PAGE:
HTC's custom component bet backfires as One smartphone delayed

HTC's custom component bet backfires as One smartphone delayed

Summary: HTC's supply chain bites back as the smartphone maker can't procure enough components to launch its One smartphone in time.

SHARE:

HTC's bet that it could use custom components and line up its supply chain amid declining sales has delayed its One smartphone. And the timing is terrible.

The Wall Street Journal confirmed what analysts had been saying for weeks---HTC can't get enough components to launch its comeback phone. The HTC One is the company's best hope to turn around declining revenue and regain its past glory.

htconehw03

I noted that HTC's decision to go custom with its camera parts was one of its five big blunders.

Also: The HTC One is the best smartphone I have ever used (review)

Morgan Stanley analyst Jasmine Lu highlighted the component problems for HTC recently:

Innovation becomes a risky strategy without scale: Weak Feb sales imply 1Q revenues might hit the low bar owing to weaker than anticipated sell-in strength restrained by critical component supply (i.e. actuator for its new “ultrapixel” cameras”) on our checks. This affirms our view that it is a bold move for HTC to use tailor-made components for its new HTC One, causing low yield at the initial stage of ramp up.

The HTC One was introduced in February for a March launch. The problem for HTC is that Samsung also recently unveiled its Galaxy S4 to launch in April.

HTC faces the following issues:

  • Staff turnover. 
  • HTC isn't seen as a key smartphone player so it can't push suppliers around. 
  • Declining sales hurt employee morale and have backed HTC in a corner.

These issues are unfortunate and not only for HTC. There's an opening for an Android smartphone maker to step up with a more pure version of Google's operating system. Samsung's big move with the Galaxy S4 was to relegate Android to the background, pretend it didn't exist and tout its own software innovation. That strategy may leave an opening for HTC and its One phone.

Topics: Smartphones, Android, HTC, Bring Your Own Device

Kick off your day with ZDNet's daily email newsletter. It's the freshest tech news and opinion, served hot. Get it.

Talkback

4 comments
Log in or register to join the discussion
  • More pure version?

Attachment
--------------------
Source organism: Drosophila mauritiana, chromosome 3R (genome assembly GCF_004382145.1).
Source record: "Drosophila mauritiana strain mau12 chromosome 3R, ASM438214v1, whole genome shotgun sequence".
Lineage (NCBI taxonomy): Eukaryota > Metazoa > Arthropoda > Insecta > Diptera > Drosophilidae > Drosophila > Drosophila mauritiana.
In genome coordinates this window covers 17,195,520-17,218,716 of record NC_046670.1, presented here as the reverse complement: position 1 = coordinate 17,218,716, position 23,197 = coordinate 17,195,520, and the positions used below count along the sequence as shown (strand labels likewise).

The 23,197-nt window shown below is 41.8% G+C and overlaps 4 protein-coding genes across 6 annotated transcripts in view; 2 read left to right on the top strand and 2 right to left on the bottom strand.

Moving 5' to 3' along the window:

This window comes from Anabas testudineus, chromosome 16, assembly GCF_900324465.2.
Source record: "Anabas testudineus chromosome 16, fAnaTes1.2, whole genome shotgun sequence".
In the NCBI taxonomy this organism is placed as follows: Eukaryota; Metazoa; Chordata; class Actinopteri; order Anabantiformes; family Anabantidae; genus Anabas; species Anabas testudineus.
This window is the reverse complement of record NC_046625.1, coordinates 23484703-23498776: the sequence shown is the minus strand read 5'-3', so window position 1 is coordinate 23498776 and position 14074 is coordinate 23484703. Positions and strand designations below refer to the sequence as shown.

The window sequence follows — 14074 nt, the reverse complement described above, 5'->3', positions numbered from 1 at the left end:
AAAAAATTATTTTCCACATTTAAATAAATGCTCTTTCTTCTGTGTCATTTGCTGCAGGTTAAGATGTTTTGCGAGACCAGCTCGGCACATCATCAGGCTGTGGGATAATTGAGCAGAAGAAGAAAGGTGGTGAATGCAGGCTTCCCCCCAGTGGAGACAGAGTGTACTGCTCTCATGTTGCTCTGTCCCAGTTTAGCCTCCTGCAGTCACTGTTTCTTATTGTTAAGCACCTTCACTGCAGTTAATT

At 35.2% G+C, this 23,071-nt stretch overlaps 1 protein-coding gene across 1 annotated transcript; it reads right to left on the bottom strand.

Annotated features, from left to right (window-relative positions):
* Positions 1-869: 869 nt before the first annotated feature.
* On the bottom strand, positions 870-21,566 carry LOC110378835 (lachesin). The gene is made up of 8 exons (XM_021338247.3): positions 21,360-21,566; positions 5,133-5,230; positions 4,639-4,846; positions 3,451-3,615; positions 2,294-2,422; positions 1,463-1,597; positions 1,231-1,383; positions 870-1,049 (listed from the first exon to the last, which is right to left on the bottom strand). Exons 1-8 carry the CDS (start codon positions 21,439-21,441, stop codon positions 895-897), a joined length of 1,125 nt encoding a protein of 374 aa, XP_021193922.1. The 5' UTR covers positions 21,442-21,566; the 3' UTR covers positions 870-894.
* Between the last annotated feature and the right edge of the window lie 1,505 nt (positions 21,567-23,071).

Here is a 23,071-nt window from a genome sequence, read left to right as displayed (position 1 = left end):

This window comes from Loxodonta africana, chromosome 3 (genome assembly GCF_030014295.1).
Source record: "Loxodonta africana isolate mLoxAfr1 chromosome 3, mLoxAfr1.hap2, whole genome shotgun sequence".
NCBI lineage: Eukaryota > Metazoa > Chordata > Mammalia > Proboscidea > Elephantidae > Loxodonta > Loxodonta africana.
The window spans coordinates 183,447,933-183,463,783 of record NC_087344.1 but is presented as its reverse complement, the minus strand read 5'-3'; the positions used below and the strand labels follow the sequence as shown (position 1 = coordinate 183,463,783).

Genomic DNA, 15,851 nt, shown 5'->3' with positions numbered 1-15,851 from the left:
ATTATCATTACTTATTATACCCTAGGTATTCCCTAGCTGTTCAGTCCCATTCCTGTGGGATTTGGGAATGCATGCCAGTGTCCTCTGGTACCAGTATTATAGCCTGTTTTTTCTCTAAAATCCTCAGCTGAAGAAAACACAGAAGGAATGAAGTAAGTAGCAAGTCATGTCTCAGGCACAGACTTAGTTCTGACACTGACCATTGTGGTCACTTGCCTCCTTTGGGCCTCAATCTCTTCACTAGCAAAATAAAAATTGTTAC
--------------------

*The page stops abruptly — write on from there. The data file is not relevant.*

"These issues are unfortunate and not only for HTC. There's an opening for an Android smartphone maker to step up with a more pure version of Google's operating system. "

    Sony is the only android smartphone maker that doesn't b*st*rd*ze the android OS with custom skins, and leaves it near vanilla(they do add some icons, but that's about it). HTC's Sense UI is hardly, nay, isn't even remotely close to stock android in terms of functionality/looks.
    icyrock
  • Isn't the Nexus 4 that phone?

    You wrote...

    "There's an opening for an Android smartphone maker to step up with a more pure version of Google's operating system."

    I purchased a Nexus 4 in large part because I thought the Android platform developments would be pushed to my phone promptly. Such has been the case in the short time I've had it.

    As one who purchased 'branched' tablets (i.e. Amazon Kindle Fire), I decided that both tablet and phone from the platform owner made more sense. While the desing of the HTC looks very nice, the Nexus 4 was the best choice for me.
    Peter Sabin
    • History is Not There

      The only smart phone out there with a long history of consistently putting out updates to their customers, who provides a pure experience without ridiculous UI overlays is iPhone. In 2010 when I purchased the original Google Nexus Phone (which at the time was made by HTC) I bought it because they said it would always get the latest updates. I was so excited!

      I got my Nexus phone and within a few weeks it sent me a message saying that the upgrade to Gingerbread was available. So I downloaded it, so happy! So Honeycomb comes out and I'm like, yay! I'm getting Honeycomb! Only to find out, nope, sorry, Google isn't making Honeycomb available for my Nexus. In fact, that was the last update for Nexus owners. Same happened with my HTC Amaze.

      Lesson learned, you can expect one or two updates at the most with an Android phone, but eventually you will get cut off. I could have bought a iPhone 3GS and received all the updates for iOS up until today's version iOS 6.
      Maha888
      • old hardware always gets cut off eventually

        Even Apple. Can you get iOS 6 on a first-gen iPhone? OS X 10.8 on a PowerPC Mac? Sooner or later any s/w has to drop support for older h/w, it's the nature of the beast.
        frylock